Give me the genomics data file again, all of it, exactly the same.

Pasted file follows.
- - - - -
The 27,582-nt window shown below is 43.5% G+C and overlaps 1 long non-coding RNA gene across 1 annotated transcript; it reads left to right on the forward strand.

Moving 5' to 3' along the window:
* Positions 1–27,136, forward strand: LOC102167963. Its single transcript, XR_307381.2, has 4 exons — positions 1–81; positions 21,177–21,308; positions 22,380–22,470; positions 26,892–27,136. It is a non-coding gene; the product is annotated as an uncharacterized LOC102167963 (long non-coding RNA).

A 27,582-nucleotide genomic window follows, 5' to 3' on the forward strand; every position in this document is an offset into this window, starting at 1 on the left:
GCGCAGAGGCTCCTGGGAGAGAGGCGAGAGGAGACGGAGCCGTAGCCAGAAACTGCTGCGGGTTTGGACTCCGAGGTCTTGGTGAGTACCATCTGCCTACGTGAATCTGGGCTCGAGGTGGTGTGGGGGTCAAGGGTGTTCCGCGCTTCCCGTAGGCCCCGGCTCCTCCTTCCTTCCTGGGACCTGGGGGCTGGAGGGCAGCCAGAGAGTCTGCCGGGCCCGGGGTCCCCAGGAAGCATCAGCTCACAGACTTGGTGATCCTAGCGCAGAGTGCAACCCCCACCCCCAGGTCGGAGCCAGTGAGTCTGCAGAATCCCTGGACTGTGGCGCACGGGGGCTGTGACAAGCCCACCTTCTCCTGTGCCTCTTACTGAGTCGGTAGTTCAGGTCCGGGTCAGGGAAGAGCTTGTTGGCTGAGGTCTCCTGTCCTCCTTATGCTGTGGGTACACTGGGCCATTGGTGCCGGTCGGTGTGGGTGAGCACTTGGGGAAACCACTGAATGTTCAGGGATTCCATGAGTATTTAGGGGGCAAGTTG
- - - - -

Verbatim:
The 27,582-nt window shown below is 43.5% G+C and overlaps 1 long non-coding RNA gene across 1 annotated transcript; it reads left to right on the forward strand.

Moving 5' to 3' along the window:
* Positions 1–27,136, forward strand: LOC102167963. Its single transcript, XR_307381.2, has 4 exons — positions 1–81; positions 21,177–21,308; positions 22,380–22,470; positions 26,892–27,136. It is a non-coding gene; the product is annotated as an uncharacterized LOC102167963 (long non-coding RNA).

A 27,582-nucleotide genomic window follows, 5' to 3' on the forward strand; every position in this document is an offset into this window, starting at 1 on the left:
GCGCAGAGGCTCCTGGGAGAGAGGCGAGAGGAGACGGAGCCGTAGCCAGAAACTGCTGCGGGTTTGGACTCCGAGGTCTTGGTGAGTACCATCTGCCTACGTGAATCTGGGCTCGAGGTGGTGTGGGGGTCAAGGGTGTTCCGCGCTTCCCGTAGGCCCCGGCTCCTCCTTCCTTCCTGGGACCTGGGGGCTGGAGGGCAGCCAGAGAGTCTGCCGGGCCCGGGGTCCCCAGGAAGCATCAGCTCACAGACTTGGTGATCCTAGCGCAGAGTGCAACCCCCACCCCCAGGTCGGAGCCAGTGAGTCTGCAGAATCCCTGGACTGTGGCGCACGGGGGCTGTGACAAGCCCACCTTCTCCTGTGCCTCTTACTGAGTCGGTAGTTCAGGTCCGGGTCAGGGAAGAGCTTGTTGGCTGAGGTCTCCTGTCCTCCTTATGCTGTGGGTACACTGGGCCATTGGTGCCGGTCGGTGTGGGTGAGCACTTGGGGAAACCACTGAATGTTCAGGGATTCCATGAGTATTTAGGGGGCAAGTTG